“Ignacio Arcas’ photos will be exhibited on the exterior walls of the Instituto to familiarize passersby,” Del Arenal told the Rivard Report in Spanish. “The other component will involve more pictures exhibited in one of our galleries. The goal is for people to see the photography outside and then come inside to look at more images and read about butterfly reproduction and migration.”

An installation by artist David J. Romero, which replicates the Monarch butterfly roosting sites, will be exhibited in the main lobby of the Instituto, Del Arenal added.

FRIDAY, OCT. 21  | 6-8 p.m.

Climate Change and the Monarch Butterfly Migration Symposium at the Pearl Studio, 200 E. Grayson St. #115 ($10)

The Climate Change and Monarch Butterfly Migration Symposium will be moderated by Rackspace Corporate Communications Vice President Dan Goodgame. Distinguished panelists include forester Saenz Romero, who also will host a talk at the Instituto on Oct. 20; Catalina Trail, the Mexican woman who first led U.S. scientists to the Monarch roosting grounds in Michoacán in the 1970s and was featured on National Geographic’s August 1976 cover; Katharine Hayhoe, Canadian atmospheric scientist, author, and director of the Climate Science Center at Texas Tech University; and Cathy Downs, a conservation specialist for Monarch Watch based in Comfort, Texas.

Maeckle said the symposium – which has representation from all three countries affected by the Monarch migration – is a gateway to conservation as it creates an accessible way to understand complex problems such as climate change, the role of pesticides, and more.

“This is a historic moment in the Monarch World,” she said. “Thousands of people follow Monarchs on social media (and) the symposium speaks to the whole relationship between communities. This whole issue is so interconnected.”

Citizen science plays a huge role in unraveling the mystery of the Monarch migration, Maeckle added, and the symposium is a way to talk about issues affecting all the countries involved.

There will be limited seating at this event, and tickets cost $10 per person. To purchase tickets, click here.

Maeckle said the event will likely be live streamed on a site yet to be determined. Check her website here for updates.

SATURDAY, OCT. 22  | 9 a.m.-1 p.m.

Monarch Butterfly and Pollinators Festival at the Pearl, 303 Pearl Pkwy. (Free)

Starting at 9:30 a.m., attendees can gather for a parade, which will be lead by butterfly-themed bike group, “Pedaling Pollinators,” from San Antonio Earn a Bike Co-op. Costumes are encouraged.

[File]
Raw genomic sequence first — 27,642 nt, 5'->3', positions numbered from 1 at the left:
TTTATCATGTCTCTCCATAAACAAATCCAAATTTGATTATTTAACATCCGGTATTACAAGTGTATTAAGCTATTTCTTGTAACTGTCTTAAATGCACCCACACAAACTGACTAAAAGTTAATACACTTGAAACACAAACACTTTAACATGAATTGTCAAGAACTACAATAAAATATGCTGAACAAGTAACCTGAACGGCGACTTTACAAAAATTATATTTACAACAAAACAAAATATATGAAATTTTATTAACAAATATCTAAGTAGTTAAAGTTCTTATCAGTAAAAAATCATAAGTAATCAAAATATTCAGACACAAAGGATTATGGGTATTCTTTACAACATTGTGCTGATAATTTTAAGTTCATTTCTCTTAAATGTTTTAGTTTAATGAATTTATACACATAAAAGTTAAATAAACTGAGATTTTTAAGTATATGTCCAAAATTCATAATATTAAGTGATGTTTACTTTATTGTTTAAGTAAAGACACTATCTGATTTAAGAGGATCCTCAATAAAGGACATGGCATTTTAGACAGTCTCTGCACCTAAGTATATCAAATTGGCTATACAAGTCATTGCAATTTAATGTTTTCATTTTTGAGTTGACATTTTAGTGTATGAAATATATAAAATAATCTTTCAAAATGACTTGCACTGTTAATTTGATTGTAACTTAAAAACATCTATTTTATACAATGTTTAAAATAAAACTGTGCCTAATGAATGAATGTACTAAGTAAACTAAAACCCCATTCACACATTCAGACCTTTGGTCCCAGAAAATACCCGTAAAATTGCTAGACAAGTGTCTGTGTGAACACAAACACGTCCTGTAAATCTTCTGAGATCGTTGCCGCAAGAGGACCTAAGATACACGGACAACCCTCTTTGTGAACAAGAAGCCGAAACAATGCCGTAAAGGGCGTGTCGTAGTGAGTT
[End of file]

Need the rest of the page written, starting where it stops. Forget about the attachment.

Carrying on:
Earn A Bike Co-op Pedaling Pollinators will lead the People for Pollinator Parade. Photo courtesy of Christian Sandoval.

Earn A Bike Co-op Pedaling Pollinators will lead the Pollinator Parade. Photo courtesy of Christian Sandoval.

Earn a Bike Co-op Founder Cristian Sandoval said he worked with the organization’s summer camp kids to build special butterfly bikes for the occasion.

“The kids came up with the solution – we welded two BMX bikes together and in the center we put the body, which is made out of wire, and covered it with canvas. From the back of the body, two long steel polls hold the wings.”

Starting at 11:30 a.m. children and adults alike can participate in a butterfly release and also will be able to learn how to tag Monarch butterflies.

The festivities will coincide with the Pearl’s weekly farmers market, which will include native plant sales, a live bee hive demonstration, butterfly and caterpillar story time at Twig Bookstore, live caterpillars and other critters, and a game of Monarch Jeopardy.

“We are a twice weekly farmers market and this opportunity is perfect to show the role pollinators play in our indigenous natural landscape,” Fauerso said. “We (need to think) in terms of our ability to participate proactively as consumers, eaters, and gardeners in an environment that connects our world with the world of Monarchs. We can do something about it.”

 

https://rivardreport.wildapricot.org

 

Disclosure: Monika Maeckle is a co-founder of the Rivard Report and married to Rivard Report Director Robert Rivard. Dan Goodgame is a Rivard Report board member. The Rivard Report is a media sponsor of the Monarch Butterfly and Pollinator Festival.

Assistant Editor Camille Garcia contributed to this report.

Top image: A San Antonio Zoo School child wore her butterfly shirt in anticipation for the day’s trip to the butterfly habitat.  Photo by Kathryn Boyd-Batstone.